The expanded subsidies are set to expire at the end of 2022. A three-year extension remains part of the Build Back Better legislation that has stalled in Congress. However, ten states have stepped in to provide their own premium subsidies.  This includes Maryland, which created a pilot program earlier this year under H.B. 780 to subsidize premiums in 2022 and 2023 for young adults (age 18-34) earning less than 400 percent of FPL (about $52,000 per year).
CMS stressed that Marketplace consumers will also have a record 313 insurers offering coverage for 2022 (up from 281 last year), as the number of participating insurers increased for 18 states. The average consumer will have 6-7 insurers from which to choose, compared to only 4-5 in 2021.
The heightened competition among insurers has caused average Marketplace premiums to remain largely stable for 2022, with the lowest-cost bronze plans increasing by only $1 (to $329 per month on average) and declining by 2-4 percent across other metal tiers.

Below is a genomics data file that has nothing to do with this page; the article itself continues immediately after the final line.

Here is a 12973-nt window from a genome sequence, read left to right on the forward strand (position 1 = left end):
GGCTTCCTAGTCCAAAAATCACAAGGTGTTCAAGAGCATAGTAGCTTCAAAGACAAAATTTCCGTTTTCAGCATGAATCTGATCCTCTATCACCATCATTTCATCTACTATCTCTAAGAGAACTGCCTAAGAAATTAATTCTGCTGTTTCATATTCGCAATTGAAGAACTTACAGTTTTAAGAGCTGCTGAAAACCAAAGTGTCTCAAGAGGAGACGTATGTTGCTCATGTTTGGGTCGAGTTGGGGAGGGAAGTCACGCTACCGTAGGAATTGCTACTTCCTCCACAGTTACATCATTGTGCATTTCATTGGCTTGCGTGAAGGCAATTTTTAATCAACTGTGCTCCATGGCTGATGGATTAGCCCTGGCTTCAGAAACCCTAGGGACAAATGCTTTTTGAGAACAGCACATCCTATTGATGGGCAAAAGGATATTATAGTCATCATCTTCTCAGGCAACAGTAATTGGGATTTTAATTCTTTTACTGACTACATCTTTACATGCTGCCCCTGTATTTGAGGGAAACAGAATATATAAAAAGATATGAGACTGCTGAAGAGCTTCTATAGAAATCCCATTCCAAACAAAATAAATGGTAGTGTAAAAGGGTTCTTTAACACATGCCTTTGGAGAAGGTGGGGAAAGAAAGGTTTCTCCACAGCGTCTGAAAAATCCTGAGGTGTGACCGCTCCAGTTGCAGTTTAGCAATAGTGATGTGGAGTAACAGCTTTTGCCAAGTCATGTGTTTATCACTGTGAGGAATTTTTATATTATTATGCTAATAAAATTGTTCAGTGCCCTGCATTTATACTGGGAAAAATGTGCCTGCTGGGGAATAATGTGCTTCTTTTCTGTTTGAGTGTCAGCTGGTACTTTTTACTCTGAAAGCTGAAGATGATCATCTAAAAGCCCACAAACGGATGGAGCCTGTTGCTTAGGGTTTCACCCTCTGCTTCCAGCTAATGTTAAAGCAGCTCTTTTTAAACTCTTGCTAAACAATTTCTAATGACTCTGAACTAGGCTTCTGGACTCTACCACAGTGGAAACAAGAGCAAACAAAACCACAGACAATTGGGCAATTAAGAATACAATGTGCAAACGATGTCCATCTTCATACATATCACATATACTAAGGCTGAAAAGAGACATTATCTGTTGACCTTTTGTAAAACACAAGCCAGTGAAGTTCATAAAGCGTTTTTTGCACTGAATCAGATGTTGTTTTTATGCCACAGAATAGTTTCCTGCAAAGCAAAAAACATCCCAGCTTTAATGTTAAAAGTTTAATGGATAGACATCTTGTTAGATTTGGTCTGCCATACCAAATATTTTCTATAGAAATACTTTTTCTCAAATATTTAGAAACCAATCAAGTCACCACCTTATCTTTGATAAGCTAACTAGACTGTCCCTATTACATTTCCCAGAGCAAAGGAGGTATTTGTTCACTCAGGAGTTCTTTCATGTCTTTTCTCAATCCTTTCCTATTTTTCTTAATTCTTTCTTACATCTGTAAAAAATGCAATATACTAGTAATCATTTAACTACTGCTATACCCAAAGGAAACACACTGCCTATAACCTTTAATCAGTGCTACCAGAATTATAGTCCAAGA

California becomes the fifth state this year to enact new protections against step therapy

Governor Gavin Newsom (D) signed A.B. 347 in October, making California the fifth state (after Arizona, Arkansas, Nebraska, and Oregon) to implement new protections in 2021 against step therapy cost-containment tactics by state-regulated health plans.
The measure largely follows model legislation and protections enacted in at least 31 other states. These laws create a process for consumers to request an exception from step therapy protocols that require them to “fail first” on a drug therapy preferred by the insurer before it will approve a more costly therapy prescribed by their physician. Under A.B. 347, insurers must respond to any exceptions request within 72 hours, or 24 hours in urgent cases (some states like Nebraska have longer time frames).